You'll notice that I put several synonyms for FC Barcelona in boldface to emphasize a point about Spanish writing style. Supposedly, it's good not to repeat words, but rather to use a synonym. Now, we do this in English, too, to some extent, but nowhere near as much. In Spain, though, they'll go to lengths to find something they can sub for a word in order not to use it again.
This is a major problem when the Vanguardia decides it needs a synonym for the proper adjective "Israeli". They use two: "Jewish" and "Hebrew". Now, these words are not exact synonyms; "Jewish" refers to anyone of the Jewish ethnicity or religion, "Israeli" refers to a citizen of the state of Israel, and "Hebrew" refers to the language spoken by many Israeli Jews. Many Jews take umbrage at the confusion of the three terms, justifiably so, I think. I mean, the Vangua refers frequently to the Israeli Defensive Forces as the "Jewish army", which is to say the least not exact. Seems to me that as sensitive as Spaniards are capable of being about using the proper terms referring to their country, they could do the Israelis and the Jews a bit of a favor and get their own terminology right.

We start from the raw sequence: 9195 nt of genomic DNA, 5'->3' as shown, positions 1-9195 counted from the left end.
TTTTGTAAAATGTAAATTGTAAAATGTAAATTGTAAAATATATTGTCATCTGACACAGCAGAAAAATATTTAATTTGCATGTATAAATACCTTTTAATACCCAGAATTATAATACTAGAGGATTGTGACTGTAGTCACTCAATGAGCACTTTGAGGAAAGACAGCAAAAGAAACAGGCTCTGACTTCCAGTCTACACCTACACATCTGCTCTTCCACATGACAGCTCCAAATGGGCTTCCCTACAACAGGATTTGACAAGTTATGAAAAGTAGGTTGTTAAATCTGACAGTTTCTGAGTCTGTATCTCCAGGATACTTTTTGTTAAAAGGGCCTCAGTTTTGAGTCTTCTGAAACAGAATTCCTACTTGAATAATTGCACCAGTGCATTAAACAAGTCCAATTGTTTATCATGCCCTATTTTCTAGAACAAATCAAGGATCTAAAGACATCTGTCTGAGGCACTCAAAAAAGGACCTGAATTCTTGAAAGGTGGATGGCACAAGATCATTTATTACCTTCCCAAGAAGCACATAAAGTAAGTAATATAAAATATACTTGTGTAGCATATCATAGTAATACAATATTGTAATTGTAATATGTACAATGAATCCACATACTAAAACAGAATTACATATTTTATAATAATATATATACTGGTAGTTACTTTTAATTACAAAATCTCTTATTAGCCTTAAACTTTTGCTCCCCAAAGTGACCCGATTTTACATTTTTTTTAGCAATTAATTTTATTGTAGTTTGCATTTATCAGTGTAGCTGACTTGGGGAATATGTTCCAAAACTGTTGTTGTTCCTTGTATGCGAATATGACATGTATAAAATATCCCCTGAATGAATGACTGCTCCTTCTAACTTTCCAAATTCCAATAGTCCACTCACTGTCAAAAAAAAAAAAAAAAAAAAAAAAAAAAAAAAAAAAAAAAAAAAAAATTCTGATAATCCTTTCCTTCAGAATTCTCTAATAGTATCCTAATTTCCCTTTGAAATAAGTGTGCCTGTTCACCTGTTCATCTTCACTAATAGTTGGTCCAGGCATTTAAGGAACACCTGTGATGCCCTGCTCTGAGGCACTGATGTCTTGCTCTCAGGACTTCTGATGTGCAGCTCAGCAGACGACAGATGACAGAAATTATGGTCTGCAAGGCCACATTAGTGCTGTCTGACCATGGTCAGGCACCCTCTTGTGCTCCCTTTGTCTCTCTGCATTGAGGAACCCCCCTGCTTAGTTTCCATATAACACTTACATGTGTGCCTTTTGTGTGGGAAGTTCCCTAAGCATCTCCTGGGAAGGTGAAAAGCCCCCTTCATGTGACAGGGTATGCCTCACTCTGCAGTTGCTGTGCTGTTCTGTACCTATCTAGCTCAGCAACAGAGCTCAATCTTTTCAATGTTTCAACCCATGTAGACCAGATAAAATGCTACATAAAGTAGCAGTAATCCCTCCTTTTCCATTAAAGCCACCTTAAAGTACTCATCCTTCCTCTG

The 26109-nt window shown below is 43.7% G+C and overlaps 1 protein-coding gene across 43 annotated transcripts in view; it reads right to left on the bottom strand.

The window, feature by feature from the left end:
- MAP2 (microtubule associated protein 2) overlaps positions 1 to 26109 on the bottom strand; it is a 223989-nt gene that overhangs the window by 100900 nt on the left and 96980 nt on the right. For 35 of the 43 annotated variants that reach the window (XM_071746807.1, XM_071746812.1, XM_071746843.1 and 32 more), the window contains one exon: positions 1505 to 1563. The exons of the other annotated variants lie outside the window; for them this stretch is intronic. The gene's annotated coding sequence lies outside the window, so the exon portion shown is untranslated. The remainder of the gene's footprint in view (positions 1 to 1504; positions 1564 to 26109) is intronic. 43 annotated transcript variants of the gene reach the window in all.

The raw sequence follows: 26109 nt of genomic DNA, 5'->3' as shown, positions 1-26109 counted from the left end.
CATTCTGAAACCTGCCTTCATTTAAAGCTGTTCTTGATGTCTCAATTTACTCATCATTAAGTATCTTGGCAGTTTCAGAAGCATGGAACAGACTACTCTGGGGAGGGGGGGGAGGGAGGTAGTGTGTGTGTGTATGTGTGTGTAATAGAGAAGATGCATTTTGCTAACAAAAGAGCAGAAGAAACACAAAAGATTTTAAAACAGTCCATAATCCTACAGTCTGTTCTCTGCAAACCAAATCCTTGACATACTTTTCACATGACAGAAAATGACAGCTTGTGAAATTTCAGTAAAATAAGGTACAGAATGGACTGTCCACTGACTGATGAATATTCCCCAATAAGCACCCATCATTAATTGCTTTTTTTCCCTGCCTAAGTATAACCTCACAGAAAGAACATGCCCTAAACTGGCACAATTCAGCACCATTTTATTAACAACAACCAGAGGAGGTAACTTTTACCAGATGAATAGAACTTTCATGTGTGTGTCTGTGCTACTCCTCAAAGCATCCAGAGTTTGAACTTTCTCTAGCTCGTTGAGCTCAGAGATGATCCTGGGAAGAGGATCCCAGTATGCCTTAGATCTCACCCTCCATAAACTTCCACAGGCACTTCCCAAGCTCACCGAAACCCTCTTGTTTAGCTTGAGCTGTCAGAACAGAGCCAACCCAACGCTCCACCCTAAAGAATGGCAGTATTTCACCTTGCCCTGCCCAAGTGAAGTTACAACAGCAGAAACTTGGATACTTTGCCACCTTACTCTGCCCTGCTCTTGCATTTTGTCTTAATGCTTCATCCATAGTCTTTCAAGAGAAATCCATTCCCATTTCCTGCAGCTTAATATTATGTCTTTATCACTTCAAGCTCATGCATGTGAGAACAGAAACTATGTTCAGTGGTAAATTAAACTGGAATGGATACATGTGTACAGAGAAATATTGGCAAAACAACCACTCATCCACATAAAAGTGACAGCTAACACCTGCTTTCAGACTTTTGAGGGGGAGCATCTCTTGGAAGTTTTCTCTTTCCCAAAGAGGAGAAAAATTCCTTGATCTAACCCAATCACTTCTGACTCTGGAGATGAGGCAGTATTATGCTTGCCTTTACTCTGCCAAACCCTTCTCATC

Some guy sent in five letters to the Vangua's less-than-useless ombudsman, Josep Maria Casasus, complaining about this and pointing out that such misuse of terminology goes against the EFE (Spain's press agency) stylebook. Casasus told him to fuck off, saying that although the words in question aren't exact synonyms, they're "partial synonyms" and that's close enough for him, and Spanish style demands the extensive use of synonyms. Besides, adds editor Magi Camps, "Would we be lying if we spoke about a "Jewish-Muslim" conflict?"
Yeah, you would, because most Jews are not Israelis, some Israelis are not Jews, most Muslims are not Palestinians, and not all Palestinians are Muslims.
From now on at Inside Europe: Iberian Notes, we will refer to the language spoken in the provinces of Gerona, Lerida, Barcelona, and Tarragona as "North Valencian" or "Mainland Mallorcan". That's close enough, isn't it, Mr. Casasus?